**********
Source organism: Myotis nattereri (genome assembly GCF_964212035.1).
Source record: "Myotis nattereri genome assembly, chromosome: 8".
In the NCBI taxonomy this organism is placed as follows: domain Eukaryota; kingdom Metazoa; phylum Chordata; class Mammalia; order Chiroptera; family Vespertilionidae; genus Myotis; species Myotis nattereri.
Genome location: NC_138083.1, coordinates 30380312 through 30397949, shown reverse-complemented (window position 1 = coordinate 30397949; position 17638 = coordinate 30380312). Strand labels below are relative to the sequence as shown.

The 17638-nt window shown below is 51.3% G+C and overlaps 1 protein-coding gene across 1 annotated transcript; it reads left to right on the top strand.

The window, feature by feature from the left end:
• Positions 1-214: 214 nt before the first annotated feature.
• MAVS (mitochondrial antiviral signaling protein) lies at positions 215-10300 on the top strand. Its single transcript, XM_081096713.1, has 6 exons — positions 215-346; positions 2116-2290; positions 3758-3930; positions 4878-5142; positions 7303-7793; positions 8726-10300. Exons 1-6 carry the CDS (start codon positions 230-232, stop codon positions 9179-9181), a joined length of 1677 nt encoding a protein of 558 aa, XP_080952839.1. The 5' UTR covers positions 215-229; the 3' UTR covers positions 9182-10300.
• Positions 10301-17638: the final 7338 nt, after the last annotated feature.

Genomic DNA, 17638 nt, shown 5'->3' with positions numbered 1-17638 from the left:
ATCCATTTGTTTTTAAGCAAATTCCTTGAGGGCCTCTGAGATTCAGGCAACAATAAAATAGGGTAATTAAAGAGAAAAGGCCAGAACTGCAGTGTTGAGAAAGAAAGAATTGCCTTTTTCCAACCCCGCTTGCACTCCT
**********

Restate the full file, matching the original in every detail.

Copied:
Source organism: Myotis nattereri (genome assembly GCF_964212035.1).
Source record: "Myotis nattereri genome assembly, chromosome: 8".
In the NCBI taxonomy this organism is placed as follows: domain Eukaryota; kingdom Metazoa; phylum Chordata; class Mammalia; order Chiroptera; family Vespertilionidae; genus Myotis; species Myotis nattereri.
Genome location: NC_138083.1, coordinates 30380312 through 30397949, shown reverse-complemented (window position 1 = coordinate 30397949; position 17638 = coordinate 30380312). Strand labels below are relative to the sequence as shown.

The 17638-nt window shown below is 51.3% G+C and overlaps 1 protein-coding gene across 1 annotated transcript; it reads left to right on the top strand.

The window, feature by feature from the left end:
• Positions 1-214: 214 nt before the first annotated feature.
• MAVS (mitochondrial antiviral signaling protein) lies at positions 215-10300 on the top strand. Its single transcript, XM_081096713.1, has 6 exons — positions 215-346; positions 2116-2290; positions 3758-3930; positions 4878-5142; positions 7303-7793; positions 8726-10300. Exons 1-6 carry the CDS (start codon positions 230-232, stop codon positions 9179-9181), a joined length of 1677 nt encoding a protein of 558 aa, XP_080952839.1. The 5' UTR covers positions 215-229; the 3' UTR covers positions 9182-10300.
• Positions 10301-17638: the final 7338 nt, after the last annotated feature.

Genomic DNA, 17638 nt, shown 5'->3' with positions numbered 1-17638 from the left:
ATCCATTTGTTTTTAAGCAAATTCCTTGAGGGCCTCTGAGATTCAGGCAACAATAAAATAGGGTAATTAAAGAGAAAAGGCCAGAACTGCAGTGTTGAGAAAGAAAGAATTGCCTTTTTCCAACCCCGCTTGCACTCCT